FCDO admits ‘some roles may change’ because of merger

MPs are told department will await the outcome of a wider review before deciding on new nationality requirements
Johnny Green/PA Archive/PA Images

By Jim Dunton

28 Sep 2020

Ministers have accepted that the nature of a proportion of jobs in the newly-created Foreign, Commonwealth and Development Office could alter from the form they took in the FCDO’s predecessor departments.

The admission came in the formal response to a Foreign Affairs Select Committee report on the merger of the Foreign and Commonwealth Office and the Department for International Development, which took place earlier this month.

MPs sought assurances from the government that a “clear plan” would be presented to staff detailing how their roles would change as a result of the merger in July. Earlier this month, CSW reported that around 160 DfID staff who did not meet the former FCO’s nationality requirements were effectively in limbo.

In its response to MPs on Thursday, the government said it did not expect compulsory redundancies to result from the merger but indicated that there was no guarantee jobs would be unaffected. 

“Some roles in the FCDO may change due to business needs and any changes will be handled in accordance with relevant civil service policy and legal guidance,” it said. 

“We are aware a small number of former DfID staff would not have met the former FCO’s existing nationality requirements. It has been agreed that these staff will transfer into the new FCDO in their current roles.”

The response added: “In the longer term, decisions will be taken on nationality requirements for the new organisation, also reflecting any changes as a result of the ongoing review of the Civil Service Nationality Rules.”

Staff affected by the nationality requirements are likely to be non-UK European Union nationals or people of other nationalities who met the general civil service nationality requirements when they were hired. The stricter FCO rules required staff to be British nationals, and – in the case of new applicants – to have lived in the UK for at least two out of the previous 10 years.

Members of the Foreign Affairs Committee also sought assurances from the government on the alignment of pay and conditions for staff working in the new department, and called for the retention of DfID staff with “valuable technical and programming expertise” to be prioritised.

The response acknowledged that DfID had “amassed world class expertise” that was “rightly a source of national pride” and said FCDO had launched a comprehensive programme of staff engagement setting out the value that their skills would have in the new department.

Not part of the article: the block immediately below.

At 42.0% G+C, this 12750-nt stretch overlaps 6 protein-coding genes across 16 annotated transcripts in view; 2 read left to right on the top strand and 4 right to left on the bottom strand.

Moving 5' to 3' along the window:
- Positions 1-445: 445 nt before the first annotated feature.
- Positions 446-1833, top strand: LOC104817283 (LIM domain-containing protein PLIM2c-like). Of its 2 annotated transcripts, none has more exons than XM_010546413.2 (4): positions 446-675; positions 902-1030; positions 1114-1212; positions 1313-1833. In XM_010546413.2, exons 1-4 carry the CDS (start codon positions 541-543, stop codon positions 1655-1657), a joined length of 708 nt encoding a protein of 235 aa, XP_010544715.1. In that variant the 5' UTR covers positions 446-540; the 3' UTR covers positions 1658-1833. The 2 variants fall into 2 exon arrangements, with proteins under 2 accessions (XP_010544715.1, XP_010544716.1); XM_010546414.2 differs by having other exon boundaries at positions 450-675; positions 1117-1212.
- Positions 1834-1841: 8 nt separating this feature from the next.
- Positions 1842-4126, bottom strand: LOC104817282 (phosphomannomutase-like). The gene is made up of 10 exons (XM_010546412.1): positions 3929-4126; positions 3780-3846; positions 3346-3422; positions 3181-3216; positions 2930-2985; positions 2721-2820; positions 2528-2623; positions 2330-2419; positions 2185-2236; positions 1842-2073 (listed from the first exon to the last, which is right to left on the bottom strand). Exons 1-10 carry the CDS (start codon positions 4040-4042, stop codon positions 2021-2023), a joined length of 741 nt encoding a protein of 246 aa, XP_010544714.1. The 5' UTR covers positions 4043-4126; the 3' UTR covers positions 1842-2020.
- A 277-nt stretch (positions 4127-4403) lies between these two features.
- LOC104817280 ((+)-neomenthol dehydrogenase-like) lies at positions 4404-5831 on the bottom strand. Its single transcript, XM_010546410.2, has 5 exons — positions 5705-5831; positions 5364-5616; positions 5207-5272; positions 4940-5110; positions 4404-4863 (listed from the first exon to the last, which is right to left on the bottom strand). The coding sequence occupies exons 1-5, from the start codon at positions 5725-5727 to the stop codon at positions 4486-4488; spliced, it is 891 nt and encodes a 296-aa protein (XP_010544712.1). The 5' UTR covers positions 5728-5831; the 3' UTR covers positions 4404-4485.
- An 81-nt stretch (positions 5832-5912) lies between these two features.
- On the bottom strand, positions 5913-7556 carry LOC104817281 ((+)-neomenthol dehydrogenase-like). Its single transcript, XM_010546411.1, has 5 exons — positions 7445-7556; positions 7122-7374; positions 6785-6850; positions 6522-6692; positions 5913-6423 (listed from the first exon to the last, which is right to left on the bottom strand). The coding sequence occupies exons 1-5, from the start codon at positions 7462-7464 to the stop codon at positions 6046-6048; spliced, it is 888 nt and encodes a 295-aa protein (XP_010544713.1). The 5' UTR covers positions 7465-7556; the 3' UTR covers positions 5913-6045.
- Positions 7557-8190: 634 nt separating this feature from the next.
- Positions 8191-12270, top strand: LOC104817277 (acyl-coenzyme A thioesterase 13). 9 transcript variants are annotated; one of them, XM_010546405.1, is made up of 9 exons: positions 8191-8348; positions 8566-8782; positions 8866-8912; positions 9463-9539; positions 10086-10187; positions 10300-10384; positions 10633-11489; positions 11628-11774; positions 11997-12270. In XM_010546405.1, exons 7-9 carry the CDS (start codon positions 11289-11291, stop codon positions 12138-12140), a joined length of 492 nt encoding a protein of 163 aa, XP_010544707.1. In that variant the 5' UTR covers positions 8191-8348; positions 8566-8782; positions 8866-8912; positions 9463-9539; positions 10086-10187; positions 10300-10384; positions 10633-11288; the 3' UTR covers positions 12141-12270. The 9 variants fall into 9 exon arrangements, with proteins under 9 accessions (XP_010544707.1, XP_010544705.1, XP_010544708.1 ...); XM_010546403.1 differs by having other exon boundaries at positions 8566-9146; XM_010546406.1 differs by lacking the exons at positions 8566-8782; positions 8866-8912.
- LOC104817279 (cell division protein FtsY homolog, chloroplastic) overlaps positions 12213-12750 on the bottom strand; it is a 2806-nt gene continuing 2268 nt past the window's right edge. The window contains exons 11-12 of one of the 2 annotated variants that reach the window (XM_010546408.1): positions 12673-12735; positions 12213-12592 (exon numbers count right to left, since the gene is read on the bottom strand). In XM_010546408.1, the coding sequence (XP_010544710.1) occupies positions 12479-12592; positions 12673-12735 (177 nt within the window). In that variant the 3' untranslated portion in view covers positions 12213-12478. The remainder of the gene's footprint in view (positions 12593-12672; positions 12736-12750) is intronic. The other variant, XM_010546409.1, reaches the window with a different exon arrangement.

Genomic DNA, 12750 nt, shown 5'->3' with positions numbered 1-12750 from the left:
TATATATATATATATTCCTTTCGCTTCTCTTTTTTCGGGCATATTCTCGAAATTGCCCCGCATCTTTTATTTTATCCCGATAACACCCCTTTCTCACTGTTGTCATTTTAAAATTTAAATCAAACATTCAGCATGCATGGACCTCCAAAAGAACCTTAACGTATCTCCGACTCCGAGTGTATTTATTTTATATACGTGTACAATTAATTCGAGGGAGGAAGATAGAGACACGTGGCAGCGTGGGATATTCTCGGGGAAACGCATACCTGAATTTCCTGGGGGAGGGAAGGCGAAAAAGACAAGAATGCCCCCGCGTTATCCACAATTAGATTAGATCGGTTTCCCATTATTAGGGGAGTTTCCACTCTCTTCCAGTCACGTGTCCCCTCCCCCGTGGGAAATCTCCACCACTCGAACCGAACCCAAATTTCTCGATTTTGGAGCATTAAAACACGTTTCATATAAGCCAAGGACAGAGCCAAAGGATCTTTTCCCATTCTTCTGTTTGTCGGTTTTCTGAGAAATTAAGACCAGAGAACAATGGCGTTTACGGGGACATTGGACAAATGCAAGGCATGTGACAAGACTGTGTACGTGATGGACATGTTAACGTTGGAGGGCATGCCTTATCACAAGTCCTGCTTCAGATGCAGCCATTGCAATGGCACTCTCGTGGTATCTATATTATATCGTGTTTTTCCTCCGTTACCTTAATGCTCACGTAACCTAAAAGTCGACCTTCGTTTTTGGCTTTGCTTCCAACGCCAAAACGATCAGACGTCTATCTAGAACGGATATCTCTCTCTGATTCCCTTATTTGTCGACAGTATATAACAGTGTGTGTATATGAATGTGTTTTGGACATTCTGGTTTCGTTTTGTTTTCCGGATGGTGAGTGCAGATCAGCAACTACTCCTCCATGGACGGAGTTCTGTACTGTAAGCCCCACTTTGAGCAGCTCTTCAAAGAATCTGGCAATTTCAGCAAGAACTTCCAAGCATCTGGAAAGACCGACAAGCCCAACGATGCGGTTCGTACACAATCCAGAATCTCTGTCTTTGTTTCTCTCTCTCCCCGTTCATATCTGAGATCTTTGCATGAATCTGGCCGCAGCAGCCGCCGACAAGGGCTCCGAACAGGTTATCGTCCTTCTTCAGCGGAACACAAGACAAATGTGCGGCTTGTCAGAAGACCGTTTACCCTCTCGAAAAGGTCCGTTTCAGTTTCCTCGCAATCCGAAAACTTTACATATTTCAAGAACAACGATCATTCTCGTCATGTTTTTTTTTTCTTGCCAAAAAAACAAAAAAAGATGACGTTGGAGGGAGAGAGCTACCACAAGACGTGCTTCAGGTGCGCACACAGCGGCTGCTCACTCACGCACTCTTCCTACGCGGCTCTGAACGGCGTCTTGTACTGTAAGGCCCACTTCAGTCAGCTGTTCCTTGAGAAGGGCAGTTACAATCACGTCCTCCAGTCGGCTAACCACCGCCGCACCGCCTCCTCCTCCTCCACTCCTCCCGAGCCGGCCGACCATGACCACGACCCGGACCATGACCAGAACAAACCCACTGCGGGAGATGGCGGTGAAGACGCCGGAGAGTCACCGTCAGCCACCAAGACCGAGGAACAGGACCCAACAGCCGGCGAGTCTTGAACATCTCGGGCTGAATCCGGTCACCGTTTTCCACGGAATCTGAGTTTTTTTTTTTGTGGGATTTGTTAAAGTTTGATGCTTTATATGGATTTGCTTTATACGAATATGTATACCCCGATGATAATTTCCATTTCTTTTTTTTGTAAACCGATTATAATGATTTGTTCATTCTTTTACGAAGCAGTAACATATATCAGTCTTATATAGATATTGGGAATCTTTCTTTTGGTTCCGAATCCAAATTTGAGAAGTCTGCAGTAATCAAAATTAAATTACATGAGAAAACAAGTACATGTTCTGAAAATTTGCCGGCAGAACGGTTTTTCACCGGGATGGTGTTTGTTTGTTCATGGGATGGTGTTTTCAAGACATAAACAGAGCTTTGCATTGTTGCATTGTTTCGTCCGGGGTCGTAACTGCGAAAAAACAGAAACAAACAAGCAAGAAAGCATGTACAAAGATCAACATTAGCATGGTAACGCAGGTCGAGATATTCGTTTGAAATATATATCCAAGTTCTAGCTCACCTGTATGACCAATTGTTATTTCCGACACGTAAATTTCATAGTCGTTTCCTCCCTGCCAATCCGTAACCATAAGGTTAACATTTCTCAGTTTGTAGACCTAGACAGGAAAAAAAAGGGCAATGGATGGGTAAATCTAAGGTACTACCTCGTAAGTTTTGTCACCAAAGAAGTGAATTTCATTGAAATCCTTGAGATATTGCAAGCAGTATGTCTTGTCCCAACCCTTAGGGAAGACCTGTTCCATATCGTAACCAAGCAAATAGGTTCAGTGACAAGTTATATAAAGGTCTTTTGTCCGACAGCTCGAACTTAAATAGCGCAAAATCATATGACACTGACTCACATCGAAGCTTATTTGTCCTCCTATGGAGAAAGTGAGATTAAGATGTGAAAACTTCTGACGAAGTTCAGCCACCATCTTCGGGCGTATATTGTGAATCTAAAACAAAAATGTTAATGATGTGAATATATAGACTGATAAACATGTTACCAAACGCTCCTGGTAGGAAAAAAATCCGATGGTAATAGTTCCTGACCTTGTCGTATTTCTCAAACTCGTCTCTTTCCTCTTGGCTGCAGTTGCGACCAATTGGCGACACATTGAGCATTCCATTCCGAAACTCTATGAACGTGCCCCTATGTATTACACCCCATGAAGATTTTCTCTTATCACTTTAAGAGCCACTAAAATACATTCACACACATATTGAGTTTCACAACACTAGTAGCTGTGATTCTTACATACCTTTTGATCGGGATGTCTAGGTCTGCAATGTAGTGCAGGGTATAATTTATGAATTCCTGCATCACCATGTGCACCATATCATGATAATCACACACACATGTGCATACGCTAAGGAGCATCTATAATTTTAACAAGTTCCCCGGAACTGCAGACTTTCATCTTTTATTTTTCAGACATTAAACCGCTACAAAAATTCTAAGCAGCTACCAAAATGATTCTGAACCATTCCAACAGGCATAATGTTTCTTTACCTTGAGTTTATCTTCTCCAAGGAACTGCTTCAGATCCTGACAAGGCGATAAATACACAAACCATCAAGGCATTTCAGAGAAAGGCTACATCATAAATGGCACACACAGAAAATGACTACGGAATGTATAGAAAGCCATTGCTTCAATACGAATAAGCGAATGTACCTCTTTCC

“In support of this we will continue to invest in specific learning and development opportunities to expand and enhance the skills of current and future FCDO officers,” it said.

“We will take this as an opportunity to consider what we can learn from others to ensure the FCDO has an appropriate package to enable us to attract and retain the skills and experience required by the new department.”

The government response said that work had already begun on aligning the different terms and conditions of service that applied to DfID and FCO staff, but suggested it would not be a rapid process.

“It is too early to be able to say precisely when all contracts will be harmonised. As some of the changes will have financial implications, it is expected to be after the next Spending Review.”

In their report, members of the Foreign Affairs Committee had called for a Public Administration and Constitutional Affairs Select Committee pre-appointment hearing to assess the preferred candidate to succeed Sir Simon McDonald as FCO permanent undersecretary.

However McDonald’s successor – Sir Philip Barton – was appointed at the beginning of August, just over a week after MPs made their request.

The government said a “comprehensive selection criteria” that reflected the skills sought by the committee had been used to recruit Barton. It went on to reject the idea that a PACAC pre-appointment hearing was appropriate for a permanent secretary.

“This role, and equivalent roles, are not included in the scope of pre-appointment scrutiny by House of Commons select committees,” it said.

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